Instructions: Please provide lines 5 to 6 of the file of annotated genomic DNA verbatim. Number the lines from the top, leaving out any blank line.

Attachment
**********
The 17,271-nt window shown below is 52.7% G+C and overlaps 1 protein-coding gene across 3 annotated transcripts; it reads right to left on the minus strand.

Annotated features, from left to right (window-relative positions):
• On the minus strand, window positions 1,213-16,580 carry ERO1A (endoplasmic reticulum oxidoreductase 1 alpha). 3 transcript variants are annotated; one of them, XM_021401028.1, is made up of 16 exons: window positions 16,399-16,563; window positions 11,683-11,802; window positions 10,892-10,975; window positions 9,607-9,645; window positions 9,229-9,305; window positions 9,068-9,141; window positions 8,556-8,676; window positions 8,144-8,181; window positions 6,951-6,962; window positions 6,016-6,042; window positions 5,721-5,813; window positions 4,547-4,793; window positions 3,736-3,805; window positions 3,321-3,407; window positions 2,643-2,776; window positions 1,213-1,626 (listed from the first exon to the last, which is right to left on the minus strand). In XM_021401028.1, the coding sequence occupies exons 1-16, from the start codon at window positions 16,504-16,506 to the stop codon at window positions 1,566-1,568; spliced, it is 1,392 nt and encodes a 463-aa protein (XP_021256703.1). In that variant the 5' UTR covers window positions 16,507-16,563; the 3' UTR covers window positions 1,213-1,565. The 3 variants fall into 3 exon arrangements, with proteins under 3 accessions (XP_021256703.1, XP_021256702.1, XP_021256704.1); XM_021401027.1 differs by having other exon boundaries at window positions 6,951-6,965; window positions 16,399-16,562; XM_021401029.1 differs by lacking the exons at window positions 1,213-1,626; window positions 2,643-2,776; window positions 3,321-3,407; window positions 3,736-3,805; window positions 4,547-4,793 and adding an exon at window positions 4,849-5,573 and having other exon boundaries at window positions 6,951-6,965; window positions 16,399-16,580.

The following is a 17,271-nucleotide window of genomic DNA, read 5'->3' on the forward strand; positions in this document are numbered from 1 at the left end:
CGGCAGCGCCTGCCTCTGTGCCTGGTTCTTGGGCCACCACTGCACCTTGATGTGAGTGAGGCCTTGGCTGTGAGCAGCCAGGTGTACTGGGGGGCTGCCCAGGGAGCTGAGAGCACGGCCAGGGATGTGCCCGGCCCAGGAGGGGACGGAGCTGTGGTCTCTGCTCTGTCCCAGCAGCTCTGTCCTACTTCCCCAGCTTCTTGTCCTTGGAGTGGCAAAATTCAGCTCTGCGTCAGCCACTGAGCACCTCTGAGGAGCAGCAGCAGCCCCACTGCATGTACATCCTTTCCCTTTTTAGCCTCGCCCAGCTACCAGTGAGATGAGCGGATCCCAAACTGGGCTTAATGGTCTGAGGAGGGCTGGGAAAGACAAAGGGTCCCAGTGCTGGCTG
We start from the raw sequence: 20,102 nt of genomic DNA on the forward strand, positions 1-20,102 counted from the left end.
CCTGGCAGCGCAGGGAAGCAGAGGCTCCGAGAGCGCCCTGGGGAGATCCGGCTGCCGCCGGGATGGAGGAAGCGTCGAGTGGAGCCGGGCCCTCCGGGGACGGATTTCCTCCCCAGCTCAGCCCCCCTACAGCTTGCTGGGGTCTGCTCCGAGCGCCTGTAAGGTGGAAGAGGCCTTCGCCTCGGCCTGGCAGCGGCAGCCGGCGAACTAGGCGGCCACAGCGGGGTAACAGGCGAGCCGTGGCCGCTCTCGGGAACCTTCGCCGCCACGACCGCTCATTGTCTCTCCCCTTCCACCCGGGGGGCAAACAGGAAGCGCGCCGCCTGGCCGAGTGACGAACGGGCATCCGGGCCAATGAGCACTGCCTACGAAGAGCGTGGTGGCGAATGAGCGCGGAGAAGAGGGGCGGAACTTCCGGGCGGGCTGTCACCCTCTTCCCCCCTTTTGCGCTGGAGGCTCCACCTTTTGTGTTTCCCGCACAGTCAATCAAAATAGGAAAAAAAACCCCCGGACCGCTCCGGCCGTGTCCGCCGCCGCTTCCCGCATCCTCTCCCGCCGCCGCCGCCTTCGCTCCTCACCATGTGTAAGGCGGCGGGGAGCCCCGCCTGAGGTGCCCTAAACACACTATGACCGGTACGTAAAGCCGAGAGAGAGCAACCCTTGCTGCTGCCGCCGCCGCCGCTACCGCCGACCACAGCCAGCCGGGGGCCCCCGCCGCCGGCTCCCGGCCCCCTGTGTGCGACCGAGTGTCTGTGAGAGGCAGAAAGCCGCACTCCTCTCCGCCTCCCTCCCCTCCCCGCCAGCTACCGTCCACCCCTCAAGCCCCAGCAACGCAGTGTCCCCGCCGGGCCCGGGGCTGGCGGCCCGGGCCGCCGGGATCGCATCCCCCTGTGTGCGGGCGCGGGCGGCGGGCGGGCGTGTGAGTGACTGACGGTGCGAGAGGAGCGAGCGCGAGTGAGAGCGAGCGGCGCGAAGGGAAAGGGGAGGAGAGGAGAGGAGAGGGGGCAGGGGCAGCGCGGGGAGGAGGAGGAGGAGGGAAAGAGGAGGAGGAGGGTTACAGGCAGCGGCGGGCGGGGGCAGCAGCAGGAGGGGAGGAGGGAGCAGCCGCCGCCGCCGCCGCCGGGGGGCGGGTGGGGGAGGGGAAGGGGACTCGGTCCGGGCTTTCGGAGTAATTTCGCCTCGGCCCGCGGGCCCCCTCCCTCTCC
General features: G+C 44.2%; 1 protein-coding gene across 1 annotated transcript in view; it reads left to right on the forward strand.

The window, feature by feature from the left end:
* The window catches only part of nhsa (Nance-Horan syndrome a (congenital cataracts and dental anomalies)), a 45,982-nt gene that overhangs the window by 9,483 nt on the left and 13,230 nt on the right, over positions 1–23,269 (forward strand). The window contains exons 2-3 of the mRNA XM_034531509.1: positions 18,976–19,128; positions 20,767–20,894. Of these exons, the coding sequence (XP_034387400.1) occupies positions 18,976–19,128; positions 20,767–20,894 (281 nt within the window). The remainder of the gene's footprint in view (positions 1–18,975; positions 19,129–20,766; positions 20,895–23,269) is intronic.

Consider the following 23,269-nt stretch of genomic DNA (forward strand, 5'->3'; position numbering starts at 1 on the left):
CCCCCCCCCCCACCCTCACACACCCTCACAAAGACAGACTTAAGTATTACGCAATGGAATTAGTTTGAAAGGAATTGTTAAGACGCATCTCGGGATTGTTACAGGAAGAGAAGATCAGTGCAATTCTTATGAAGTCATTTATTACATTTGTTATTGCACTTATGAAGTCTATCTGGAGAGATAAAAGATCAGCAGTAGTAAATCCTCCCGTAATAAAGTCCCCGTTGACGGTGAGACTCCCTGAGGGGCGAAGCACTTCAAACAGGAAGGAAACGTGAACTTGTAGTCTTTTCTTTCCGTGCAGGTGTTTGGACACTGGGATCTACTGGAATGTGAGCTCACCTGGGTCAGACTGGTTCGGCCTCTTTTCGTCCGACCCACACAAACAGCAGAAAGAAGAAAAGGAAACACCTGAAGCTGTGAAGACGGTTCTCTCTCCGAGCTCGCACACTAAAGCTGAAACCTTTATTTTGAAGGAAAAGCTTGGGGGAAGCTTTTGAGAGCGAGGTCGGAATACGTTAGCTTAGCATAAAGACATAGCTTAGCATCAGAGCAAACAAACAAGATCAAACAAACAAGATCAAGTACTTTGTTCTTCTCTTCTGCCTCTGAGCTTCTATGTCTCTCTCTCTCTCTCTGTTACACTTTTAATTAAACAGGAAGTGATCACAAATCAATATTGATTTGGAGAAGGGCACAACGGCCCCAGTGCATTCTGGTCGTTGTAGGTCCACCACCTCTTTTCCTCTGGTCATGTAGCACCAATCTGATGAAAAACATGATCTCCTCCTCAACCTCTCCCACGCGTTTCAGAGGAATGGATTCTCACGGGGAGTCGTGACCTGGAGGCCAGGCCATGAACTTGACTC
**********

CGGCAGCGCCTGCCTCTGTGCCTGGTTCTTGGGCCACCACTGCACCTTGATGTGAGTGAGGCCTTGGCTGTGAGCAGCCAGGTGTACTGGGGGGCTGCCCAGGGAGCTGAGAGCACGGCCAGGGATGTGCCCGGCCCAGGAGGGGACGGAGCTGTGGTCTCTGCTCTGTCCCAGCAGCTCTGTCCTACTTCCCCAGCTTCTTGTCCTTGGAGTGGCAAAATTCAGCTCTGCGTCAGCCACTGAGCACCTCTGAGGAGCAGCAGCAGCCCCACTGCATGTACATCCTTTCCCTTTTTAGCCTCGCCCAGCTACCAGTGAGATGAGCGGATCCCAAACTGGGCTTAATGGTCTGAGGAGGGCTGGGAAAGACAAAGGGTCCCAGTGCTGGCTG
We start from the raw sequence: 20,102 nt of genomic DNA on the forward strand, positions 1-20,102 counted from the left end.